The UN Human Rights Council concluded its 39th session today with important resolutions on Syria, Yemen, Sudan, Burma and a number of other pressing issues.
As I said during my speech at the Council on 17 September, human rights remain under threat around the world. The United Kingdom remains committed to the promotion and protection of human rights and the rules based international system, of which the Human Rights Council is such an important part. It is essential that we work together with other UN member states to ensure accountability for those who violate the rights of their citizens.
While visiting the Council I was delighted to meet High Commissioner Bachelet during her inaugural session. Her extraordinary wealth of knowledge as well as her professional and personal experience will be invaluable in her role – I wish her well.
I welcome the Council’s establishment of a mechanism to collect and preserve evidence of the human rights atrocities carried out, primarily by the military, in Burma. This resolution, tabled jointly by the OIC and the EU, shows that the international community as a whole is united in its focus on Burma. The mechanism is an important stepping stone on the road to accountability and justice; Burma now needs to show it will cooperate with this mechanism. Burma’s government and military must also show that its Commission of Inquiry will be an impartial, independent and credible process that leads to perpetrators of human rights violations being held to account.
Turning to Syria, the Council must continue to shine a light on the dire situation there and I welcome the resolution adopted by the Council. The Commission of Inquiry has exposed the ongoing violations of international law, including the regime’s persistent use of chemical weapons, torture and forced displacement. Further steps to protect civilians are urgently needed, and so the agreement between Russia and Turkey to avoid a military offensive in Idlib is encouraging.
I am pleased that the mandate of the Yemen Group of Eminent Experts has been renewed, though disappointed that a single consensus resolution was not possible. Given the gravity of the situation in Yemen it is important to give the Group of Eminent Experts more time to fully examine the conflict and to ensure that their conclusions accurately reflect the conduct of all parties in future reporting. It is clear that many incidents and alleged violations, committed by all parties, have not yet been fully documented, particularly those by Houthis in Hodeidah and the rest of Northern Yemen.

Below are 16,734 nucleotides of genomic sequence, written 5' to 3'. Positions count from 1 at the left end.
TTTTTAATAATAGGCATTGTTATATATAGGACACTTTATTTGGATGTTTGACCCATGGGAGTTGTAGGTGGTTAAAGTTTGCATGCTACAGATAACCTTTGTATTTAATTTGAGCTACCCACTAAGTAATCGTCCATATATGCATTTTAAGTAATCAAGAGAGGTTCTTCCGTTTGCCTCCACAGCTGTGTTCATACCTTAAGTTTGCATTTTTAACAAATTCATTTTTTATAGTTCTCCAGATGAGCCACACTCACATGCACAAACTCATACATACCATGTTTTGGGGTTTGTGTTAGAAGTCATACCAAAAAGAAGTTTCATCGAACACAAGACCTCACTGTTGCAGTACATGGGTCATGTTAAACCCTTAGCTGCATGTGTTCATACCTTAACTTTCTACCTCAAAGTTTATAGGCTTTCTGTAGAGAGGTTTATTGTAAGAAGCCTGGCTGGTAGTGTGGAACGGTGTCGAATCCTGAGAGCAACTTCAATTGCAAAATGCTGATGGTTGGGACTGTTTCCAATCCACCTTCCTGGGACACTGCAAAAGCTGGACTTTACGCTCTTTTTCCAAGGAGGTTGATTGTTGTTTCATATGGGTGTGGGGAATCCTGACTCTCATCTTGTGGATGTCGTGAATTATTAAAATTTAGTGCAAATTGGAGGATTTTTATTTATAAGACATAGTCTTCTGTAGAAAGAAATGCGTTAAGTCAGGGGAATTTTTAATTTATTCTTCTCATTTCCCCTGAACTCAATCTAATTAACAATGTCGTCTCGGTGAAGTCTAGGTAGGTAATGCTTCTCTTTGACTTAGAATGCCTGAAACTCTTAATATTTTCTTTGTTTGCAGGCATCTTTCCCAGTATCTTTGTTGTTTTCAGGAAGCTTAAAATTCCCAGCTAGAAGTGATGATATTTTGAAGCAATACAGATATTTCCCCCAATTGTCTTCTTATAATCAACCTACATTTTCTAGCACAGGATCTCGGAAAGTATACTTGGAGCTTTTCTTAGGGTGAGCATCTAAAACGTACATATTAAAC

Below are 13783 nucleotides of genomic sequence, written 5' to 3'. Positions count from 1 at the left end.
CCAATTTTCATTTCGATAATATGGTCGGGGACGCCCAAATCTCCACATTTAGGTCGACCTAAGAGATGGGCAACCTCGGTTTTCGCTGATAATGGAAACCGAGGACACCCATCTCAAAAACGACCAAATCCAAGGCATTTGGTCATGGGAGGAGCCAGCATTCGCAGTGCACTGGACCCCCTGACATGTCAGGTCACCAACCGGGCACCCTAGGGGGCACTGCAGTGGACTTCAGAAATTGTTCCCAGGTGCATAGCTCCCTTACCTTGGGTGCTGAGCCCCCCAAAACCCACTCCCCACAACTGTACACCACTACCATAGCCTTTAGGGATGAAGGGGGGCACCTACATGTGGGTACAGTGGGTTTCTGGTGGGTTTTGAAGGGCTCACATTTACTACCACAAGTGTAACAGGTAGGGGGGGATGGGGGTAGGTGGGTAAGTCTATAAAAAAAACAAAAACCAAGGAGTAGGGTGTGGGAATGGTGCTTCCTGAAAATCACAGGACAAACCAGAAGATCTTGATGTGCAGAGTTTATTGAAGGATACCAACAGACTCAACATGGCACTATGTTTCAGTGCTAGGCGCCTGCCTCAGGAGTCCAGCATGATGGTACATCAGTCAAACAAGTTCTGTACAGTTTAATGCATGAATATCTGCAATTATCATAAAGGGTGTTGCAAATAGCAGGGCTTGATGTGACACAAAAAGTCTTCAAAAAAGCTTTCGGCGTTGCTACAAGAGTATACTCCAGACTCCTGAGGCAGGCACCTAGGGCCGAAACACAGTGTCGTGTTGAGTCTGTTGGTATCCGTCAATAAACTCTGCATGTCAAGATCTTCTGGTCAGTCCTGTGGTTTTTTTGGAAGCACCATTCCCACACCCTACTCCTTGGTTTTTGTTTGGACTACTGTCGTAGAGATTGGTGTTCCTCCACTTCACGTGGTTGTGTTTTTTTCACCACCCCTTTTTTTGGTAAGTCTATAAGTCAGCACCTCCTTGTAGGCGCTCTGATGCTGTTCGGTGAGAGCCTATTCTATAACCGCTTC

Elsewhere, I welcome the Lima Group’s resolution on Venezuela which reflects the deep international concern at the sharply deteriorating social and economic conditions affecting the Venezuelan people.
Sudan, Burundi, Central Africa Republic, Somalia and DRC
I am pleased that the Council renewed the Mandate of the Independent Expert on Sudan and note the Government of Sudan’s commitment to open a fully mandated OHCHR office. I also welcome the renewal of mandates of the Commission of Inquiry on Burundi and the Independent Expert for Central Africa Republic, as well as the Council’s continued focus on the human rights situations in Somalia and Democratic Republic of Congo.
I welcome the work of the Office of the High Commissioner to bring attention to the issue of the safety of journalists, and the strong message sent by the resolution adopted by the Council. States which stifle free speech and prevent or restrict media freedom do not thrive; politically, socially or economically. I condemn the increasing pattern of threats and intimidation of journalists, media workers and all those who want to freely express their views.
The work of the Human Rights Council is vital in bringing states together to protect and promote universal human rights around the world.
The UK government plays, and will continue to play, an active role at the Council and will continue to support its efforts to hold to account those who perpetrate violations and abuses of human rights.